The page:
Despite attempts at blurring the lines between the two, there’s still a fundamental difference between movies and video games.
There’s an inherent separation between the viewer and the action depicted on the screen in a movie/TV show/etc, and the way you experience things is predicated on that degree of separation. You may have an emotional investment in what happens to a character, but that empathy is still an abstract, existential thing without real consequence. If bad things happen to the character, you might feel bad, angry or what have you, it’s out of your control. The tension is based around the decisions of others– namely the writer, director, and anyone else who created the thing you’re watching. Is someone else’s decision going to satisfy you on an emotional or visceral level?
The video game’s tension isn’t entirely based around this. Sure, there’s some degree of that with today’s AAA narrative-heavy games, and there’s some of the same anticipation as in something you passively experience, but how you get to those points is based entirely on your performance. Can you clear this level, make it past this boss, or solve this puzzle? As you’re playing a game, it’s up to you whether or not that happens. Some games have a Choose Your Own Adventure element to them, where you can make a few choices that impact story beats, and even the most linear, non-narrative games depend on your actions to get from point A to point B. If you stop participating, you simply never get there. the primary source of tension is you, and that makes you more than just an observer.
This is why certain types of set pieces work in video games but don’t quite work in movies. The “platform” style of gaming, be it the running and jumping of Mario or Sonic, or the cliff climbing and hanging on of Uncharted or Tomb Raider, is a sort of set piece that works perfectly in a video game. Crossing that chasm is based purely around your ability to time jumps and the like– the tension is based on your hand eye coordination and ability to memorize enemy placement. The very act of “I may fall and have to start this over” is incentive enough to have you doubt and care about the outcome, since that element of human failure is present. Even with modern games that have no concept of “lives” and “continues” will force you to go back to a certain save point and start over, and you have to repeat that sequence of events until you master it enough to get through.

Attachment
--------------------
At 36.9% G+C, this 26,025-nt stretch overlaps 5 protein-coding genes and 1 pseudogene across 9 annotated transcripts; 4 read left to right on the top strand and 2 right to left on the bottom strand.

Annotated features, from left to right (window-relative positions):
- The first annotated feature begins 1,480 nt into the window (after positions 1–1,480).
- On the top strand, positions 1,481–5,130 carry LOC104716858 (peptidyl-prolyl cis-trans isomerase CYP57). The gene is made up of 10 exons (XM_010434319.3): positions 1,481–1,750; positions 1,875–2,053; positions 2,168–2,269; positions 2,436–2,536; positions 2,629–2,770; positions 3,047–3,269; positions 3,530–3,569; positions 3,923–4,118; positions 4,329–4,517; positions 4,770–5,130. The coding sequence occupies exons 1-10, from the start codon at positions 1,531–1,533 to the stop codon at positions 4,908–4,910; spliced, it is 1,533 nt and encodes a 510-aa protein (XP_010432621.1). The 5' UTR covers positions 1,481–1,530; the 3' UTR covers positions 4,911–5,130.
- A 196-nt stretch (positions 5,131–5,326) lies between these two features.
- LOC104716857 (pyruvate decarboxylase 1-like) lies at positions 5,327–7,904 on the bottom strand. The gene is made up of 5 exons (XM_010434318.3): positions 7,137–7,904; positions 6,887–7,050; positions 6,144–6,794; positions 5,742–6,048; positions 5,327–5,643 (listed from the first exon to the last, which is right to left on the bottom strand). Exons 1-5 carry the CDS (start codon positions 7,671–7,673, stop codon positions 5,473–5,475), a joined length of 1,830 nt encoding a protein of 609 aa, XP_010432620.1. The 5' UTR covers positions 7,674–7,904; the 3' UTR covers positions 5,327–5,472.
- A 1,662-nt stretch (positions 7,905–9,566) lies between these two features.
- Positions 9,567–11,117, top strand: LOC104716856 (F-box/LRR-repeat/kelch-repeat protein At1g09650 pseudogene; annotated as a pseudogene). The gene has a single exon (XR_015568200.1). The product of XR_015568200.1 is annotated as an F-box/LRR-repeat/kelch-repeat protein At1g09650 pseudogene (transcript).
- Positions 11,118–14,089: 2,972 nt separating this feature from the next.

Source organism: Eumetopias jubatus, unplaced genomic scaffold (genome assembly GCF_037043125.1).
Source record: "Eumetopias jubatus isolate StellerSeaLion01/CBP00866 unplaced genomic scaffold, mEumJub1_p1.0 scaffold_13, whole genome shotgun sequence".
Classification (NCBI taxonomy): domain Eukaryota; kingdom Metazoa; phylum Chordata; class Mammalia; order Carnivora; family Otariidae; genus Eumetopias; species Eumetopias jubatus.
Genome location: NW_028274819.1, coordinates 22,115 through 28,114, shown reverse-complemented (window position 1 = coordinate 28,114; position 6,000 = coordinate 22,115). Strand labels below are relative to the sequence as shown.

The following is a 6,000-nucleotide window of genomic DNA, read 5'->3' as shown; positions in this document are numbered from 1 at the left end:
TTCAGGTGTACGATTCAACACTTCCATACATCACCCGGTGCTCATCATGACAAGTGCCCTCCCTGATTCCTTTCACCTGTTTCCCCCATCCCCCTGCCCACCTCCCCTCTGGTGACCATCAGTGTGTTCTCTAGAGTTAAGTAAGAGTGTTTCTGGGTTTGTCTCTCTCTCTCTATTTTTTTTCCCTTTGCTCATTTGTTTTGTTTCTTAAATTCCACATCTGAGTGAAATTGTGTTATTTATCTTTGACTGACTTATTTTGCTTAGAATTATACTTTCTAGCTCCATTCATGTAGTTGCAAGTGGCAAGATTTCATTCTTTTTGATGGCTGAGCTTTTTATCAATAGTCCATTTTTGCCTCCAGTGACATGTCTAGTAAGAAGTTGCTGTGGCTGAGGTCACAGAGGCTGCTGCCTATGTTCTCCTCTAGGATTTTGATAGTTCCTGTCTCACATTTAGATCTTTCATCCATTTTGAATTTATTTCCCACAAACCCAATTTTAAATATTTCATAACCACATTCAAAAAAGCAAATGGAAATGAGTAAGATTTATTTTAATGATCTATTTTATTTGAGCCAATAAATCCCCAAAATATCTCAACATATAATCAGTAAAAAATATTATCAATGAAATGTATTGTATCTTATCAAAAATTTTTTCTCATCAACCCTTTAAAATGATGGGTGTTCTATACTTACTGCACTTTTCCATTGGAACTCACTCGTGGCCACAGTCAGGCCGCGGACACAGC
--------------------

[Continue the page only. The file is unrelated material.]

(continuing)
That element of challenge isn’t present in a movie, and that’s why literal translations of what work in video games doesn’t quite work in movies. The new Tomb Raider movie suffers from this. It does a decent job at many of the things that work the same in a game and a movie– you really feel Lara Croft’s pain as she struggles to survive on the island trying to stop the villains– but most of the big set pieces depend on a lot of running, climbing, and hanging that need extra elements to work in this context. We know that Lara’s going to make it off of that rotting WW2-era plane on the edge of the waterfall. Shes’ the main character, and this isn’t the sort of movie that does in its lead at the halfway point. We know better, so we need something else to make such scenes work. This is where stunt work and the like come in. We don’t need tension so much as we need to be dazzled by experts doing impressive physical work.
Tomb Raider just doesn’t have that in the scenes where it counts the most. To compare it to the movies it most wants to be like, that scene in the plane isn’t near on the same level as the scene in Raiders of the Lost Ark where Harrison Ford’s stunt double literally climbs below a moving truck, front to back, to avoid being run over. That tactile knowledge that a real person is performing the stunt, even if aided by effects and the like to clean it up, adds an element to a scene with a known outcome. It isn’t about “will he get out of this,” it’s about “how awesome is that,” and the effects-heavy way Tomb Raider goes about it keeps it from really working.
Essentially, these video game to movie adaptations work best not when they try to translate specific beats from one medium to another, but when they take the general vibe and make that vibe work in a different medium. Tomb Raider works best when it goes full-on Indiana Jones riff. It really wants to be The Last Crusade, and it does some decent things with that father/child dynamic. The up close and personal fist fights and gun fights aren’t bad. Walter Goggins’ villain is slimy in an interesting way– not quite relatable or sympathetic, but you see the why to his malice and frustration, not unlike Belloq from Raiders of the Lost Ark. When it works, Tomb Raider “feels” like Tomb Raider, even when it isn’t being exactly like the video game.
That’s where these video game adaptations in general excel– in spirit rather than in the flesh. I rank Silent Hill and Mortal Kombat as the best game-to-movie adaptations, and both of those movies embrace the general vibes of their games without being slaves to the mechanics. Silent Hill is less about fighting Pyramid Head and solving puzzles as it is about embracing that Suspiria-style dream logic, while Mortal Kombat is a classic martial arts tournament movie with all the ridiculous styles and music inherent to the game. That’s what future Tomb Raider movies need– less hanging and climbing and more “we wanna make genderswapped Indiana Jones.”